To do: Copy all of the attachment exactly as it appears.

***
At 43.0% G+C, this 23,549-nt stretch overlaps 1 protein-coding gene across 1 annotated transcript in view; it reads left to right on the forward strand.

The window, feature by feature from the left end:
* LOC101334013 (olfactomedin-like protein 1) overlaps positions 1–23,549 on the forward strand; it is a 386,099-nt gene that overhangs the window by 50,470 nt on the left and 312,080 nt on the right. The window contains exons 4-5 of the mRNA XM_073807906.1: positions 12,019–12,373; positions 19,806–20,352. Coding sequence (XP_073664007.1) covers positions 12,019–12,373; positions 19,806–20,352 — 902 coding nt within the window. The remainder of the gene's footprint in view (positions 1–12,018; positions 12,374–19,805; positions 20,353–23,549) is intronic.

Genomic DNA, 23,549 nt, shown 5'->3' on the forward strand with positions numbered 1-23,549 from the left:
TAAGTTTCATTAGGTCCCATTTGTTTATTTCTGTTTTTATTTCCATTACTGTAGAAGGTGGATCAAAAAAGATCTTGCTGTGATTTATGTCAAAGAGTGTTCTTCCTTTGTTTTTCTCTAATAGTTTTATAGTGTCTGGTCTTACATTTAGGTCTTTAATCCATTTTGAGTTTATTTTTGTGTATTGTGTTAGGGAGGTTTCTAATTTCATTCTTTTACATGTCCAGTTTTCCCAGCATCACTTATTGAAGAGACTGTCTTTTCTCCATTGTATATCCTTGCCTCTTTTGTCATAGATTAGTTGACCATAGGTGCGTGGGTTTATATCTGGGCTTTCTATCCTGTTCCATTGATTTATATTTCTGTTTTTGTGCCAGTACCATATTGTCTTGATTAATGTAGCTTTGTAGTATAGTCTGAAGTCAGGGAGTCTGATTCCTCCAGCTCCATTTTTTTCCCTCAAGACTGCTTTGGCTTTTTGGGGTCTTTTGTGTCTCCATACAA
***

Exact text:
At 43.0% G+C, this 23,549-nt stretch overlaps 1 protein-coding gene across 1 annotated transcript in view; it reads left to right on the forward strand.

The window, feature by feature from the left end:
* LOC101334013 (olfactomedin-like protein 1) overlaps positions 1–23,549 on the forward strand; it is a 386,099-nt gene that overhangs the window by 50,470 nt on the left and 312,080 nt on the right. The window contains exons 4-5 of the mRNA XM_073807906.1: positions 12,019–12,373; positions 19,806–20,352. Coding sequence (XP_073664007.1) covers positions 12,019–12,373; positions 19,806–20,352 — 902 coding nt within the window. The remainder of the gene's footprint in view (positions 1–12,018; positions 12,374–19,805; positions 20,353–23,549) is intronic.

Genomic DNA, 23,549 nt, shown 5'->3' on the forward strand with positions numbered 1-23,549 from the left:
TAAGTTTCATTAGGTCCCATTTGTTTATTTCTGTTTTTATTTCCATTACTGTAGAAGGTGGATCAAAAAAGATCTTGCTGTGATTTATGTCAAAGAGTGTTCTTCCTTTGTTTTTCTCTAATAGTTTTATAGTGTCTGGTCTTACATTTAGGTCTTTAATCCATTTTGAGTTTATTTTTGTGTATTGTGTTAGGGAGGTTTCTAATTTCATTCTTTTACATGTCCAGTTTTCCCAGCATCACTTATTGAAGAGACTGTCTTTTCTCCATTGTATATCCTTGCCTCTTTTGTCATAGATTAGTTGACCATAGGTGCGTGGGTTTATATCTGGGCTTTCTATCCTGTTCCATTGATTTATATTTCTGTTTTTGTGCCAGTACCATATTGTCTTGATTAATGTAGCTTTGTAGTATAGTCTGAAGTCAGGGAGTCTGATTCCTCCAGCTCCATTTTTTTCCCTCAAGACTGCTTTGGCTTTTTGGGGTCTTTTGTGTCTCCATACAA